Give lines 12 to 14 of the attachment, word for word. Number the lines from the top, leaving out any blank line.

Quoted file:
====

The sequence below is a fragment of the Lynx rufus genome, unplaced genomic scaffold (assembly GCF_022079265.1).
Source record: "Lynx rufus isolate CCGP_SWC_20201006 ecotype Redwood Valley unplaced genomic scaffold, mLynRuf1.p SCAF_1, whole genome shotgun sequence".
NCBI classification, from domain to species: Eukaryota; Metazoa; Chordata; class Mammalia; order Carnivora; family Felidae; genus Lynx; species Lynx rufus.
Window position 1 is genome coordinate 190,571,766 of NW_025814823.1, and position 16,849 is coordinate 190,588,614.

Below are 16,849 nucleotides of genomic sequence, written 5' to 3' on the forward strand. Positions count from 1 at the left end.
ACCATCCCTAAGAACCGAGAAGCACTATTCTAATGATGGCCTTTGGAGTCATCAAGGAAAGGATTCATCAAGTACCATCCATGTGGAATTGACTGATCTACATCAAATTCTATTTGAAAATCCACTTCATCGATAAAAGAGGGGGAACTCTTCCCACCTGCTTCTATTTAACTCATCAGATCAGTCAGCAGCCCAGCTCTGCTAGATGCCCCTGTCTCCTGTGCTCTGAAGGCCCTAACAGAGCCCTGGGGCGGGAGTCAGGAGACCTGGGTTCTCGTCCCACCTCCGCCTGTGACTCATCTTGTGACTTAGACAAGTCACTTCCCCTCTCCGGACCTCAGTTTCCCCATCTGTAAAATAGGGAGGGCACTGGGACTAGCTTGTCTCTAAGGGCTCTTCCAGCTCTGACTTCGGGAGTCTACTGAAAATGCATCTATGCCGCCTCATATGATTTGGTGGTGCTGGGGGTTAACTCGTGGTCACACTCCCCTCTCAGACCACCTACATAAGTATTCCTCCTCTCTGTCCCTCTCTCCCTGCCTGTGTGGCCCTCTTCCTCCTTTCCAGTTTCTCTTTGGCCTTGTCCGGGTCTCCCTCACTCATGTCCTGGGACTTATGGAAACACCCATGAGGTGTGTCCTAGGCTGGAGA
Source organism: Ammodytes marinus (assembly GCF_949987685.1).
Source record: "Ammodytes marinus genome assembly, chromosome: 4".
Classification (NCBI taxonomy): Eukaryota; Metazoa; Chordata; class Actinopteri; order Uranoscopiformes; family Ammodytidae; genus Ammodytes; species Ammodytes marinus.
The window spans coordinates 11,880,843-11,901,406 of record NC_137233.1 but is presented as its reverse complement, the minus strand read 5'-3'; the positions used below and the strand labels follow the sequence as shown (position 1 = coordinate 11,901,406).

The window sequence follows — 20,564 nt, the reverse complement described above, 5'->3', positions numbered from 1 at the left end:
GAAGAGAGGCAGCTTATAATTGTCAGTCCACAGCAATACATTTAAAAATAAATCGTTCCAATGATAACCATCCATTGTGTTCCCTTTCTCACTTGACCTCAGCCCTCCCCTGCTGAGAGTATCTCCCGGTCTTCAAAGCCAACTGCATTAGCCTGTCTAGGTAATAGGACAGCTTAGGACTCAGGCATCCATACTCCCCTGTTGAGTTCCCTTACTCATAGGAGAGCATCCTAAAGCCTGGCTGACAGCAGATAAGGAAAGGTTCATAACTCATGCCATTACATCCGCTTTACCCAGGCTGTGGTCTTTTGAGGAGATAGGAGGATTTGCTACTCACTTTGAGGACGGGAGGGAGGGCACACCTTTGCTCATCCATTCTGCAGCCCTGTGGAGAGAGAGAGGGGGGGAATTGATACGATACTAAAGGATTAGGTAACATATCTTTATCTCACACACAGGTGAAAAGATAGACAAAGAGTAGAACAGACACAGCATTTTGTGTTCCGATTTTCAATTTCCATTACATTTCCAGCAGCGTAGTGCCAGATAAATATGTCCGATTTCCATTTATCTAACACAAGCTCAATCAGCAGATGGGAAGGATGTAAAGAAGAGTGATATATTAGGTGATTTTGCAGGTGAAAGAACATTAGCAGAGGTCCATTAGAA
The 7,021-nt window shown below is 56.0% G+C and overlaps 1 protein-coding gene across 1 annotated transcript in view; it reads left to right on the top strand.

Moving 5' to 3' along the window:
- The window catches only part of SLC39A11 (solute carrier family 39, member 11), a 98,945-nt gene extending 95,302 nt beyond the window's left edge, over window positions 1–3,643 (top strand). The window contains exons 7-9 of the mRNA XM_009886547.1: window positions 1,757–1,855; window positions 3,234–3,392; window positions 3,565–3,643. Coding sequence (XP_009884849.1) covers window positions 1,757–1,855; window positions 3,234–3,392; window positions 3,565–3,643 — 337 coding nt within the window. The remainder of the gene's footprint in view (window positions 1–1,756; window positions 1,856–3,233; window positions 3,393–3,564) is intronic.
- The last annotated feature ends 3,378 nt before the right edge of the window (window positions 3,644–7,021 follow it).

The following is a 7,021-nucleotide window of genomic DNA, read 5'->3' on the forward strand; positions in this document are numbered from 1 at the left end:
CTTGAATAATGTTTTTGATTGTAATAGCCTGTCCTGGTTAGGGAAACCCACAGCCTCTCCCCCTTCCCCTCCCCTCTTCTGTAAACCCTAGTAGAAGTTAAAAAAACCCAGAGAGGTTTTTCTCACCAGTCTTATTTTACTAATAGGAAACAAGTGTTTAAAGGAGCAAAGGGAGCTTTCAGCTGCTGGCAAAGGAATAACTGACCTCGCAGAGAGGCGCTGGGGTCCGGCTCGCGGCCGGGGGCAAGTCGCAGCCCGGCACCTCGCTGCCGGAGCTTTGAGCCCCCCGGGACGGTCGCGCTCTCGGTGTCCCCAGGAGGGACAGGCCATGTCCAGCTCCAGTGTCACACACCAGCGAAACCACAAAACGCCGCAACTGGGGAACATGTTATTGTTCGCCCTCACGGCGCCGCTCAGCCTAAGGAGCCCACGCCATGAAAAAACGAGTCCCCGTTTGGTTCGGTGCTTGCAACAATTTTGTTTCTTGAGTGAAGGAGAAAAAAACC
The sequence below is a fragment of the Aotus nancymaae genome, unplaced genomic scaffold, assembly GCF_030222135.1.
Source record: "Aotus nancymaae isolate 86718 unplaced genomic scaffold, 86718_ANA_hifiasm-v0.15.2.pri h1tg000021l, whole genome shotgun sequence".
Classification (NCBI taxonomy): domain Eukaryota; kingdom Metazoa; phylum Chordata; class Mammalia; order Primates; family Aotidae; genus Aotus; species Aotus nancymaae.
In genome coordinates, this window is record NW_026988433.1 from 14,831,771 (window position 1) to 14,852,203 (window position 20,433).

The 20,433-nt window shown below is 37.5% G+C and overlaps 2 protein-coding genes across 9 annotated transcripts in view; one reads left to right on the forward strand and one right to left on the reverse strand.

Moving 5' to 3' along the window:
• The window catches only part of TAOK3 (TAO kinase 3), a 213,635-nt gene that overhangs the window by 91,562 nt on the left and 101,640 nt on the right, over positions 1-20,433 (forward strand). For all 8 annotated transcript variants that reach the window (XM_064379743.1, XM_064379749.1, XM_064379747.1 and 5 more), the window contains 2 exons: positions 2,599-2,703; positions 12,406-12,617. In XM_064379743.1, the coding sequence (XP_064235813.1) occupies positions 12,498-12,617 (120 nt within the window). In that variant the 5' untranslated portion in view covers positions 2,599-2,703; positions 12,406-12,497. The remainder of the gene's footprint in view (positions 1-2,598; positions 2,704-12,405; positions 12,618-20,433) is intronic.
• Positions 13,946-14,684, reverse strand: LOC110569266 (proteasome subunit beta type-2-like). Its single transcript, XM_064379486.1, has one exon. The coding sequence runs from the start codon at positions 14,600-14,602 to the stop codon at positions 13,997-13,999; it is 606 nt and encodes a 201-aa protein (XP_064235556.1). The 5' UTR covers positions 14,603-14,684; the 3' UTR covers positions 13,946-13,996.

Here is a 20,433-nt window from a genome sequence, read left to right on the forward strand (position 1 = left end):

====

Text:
GAAGAGAGGCAGCTTATAATTGTCAGTCCACAGCAATACATTTAAAAATAAATCGTTCCAATGATAACCATCCATTGTGTTCCCTTTCTCACTTGACCTCAGCCCTCCCCTGCTGAGAGTATCTCCCGGTCTTCAAAGCCAACTGCATTAGCCTGTCTAGGTAATAGGACAGCTTAGGACTCAGGCATCCATACTCCCCTGTTGAGTTCCCTTACTCATAGGAGAGCATCCTAAAGCCTGGCTGACAGCAGATAAGGAAAGGTTCATAACTCATGCCATTACATCCGCTTTACCCAGGCTGTGGTCTTTTGAGGAGATAGGAGGATTTGCTACTCACTTTGAGGACGGGAGGGAGGGCACACCTTTGCTCATCCATTCTGCAGCCCTGTGGAGAGAGAGAGGGGGGGAATTGATACGATACTAAAGGATTAGGTAACATATCTTTATCTCACACACAGGTGAAAAGATAGACAAAGAGTAGAACAGACACAGCATTTTGTGTTCCGATTTTCAATTTCCATTACATTTCCAGCAGCGTAGTGCCAGATAAATATGTCCGATTTCCATTTATCTAACACAAGCTCAATCAGCAGATGGGAAGGATGTAAAGAAGAGTGATATATTAGGTGATTTTGCAGGTGAAAGAACATTAGCAGAGGTCCATTAGAA
The 7,021-nt window shown below is 56.0% G+C and overlaps 1 protein-coding gene across 1 annotated transcript in view; it reads left to right on the top strand.

Moving 5' to 3' along the window: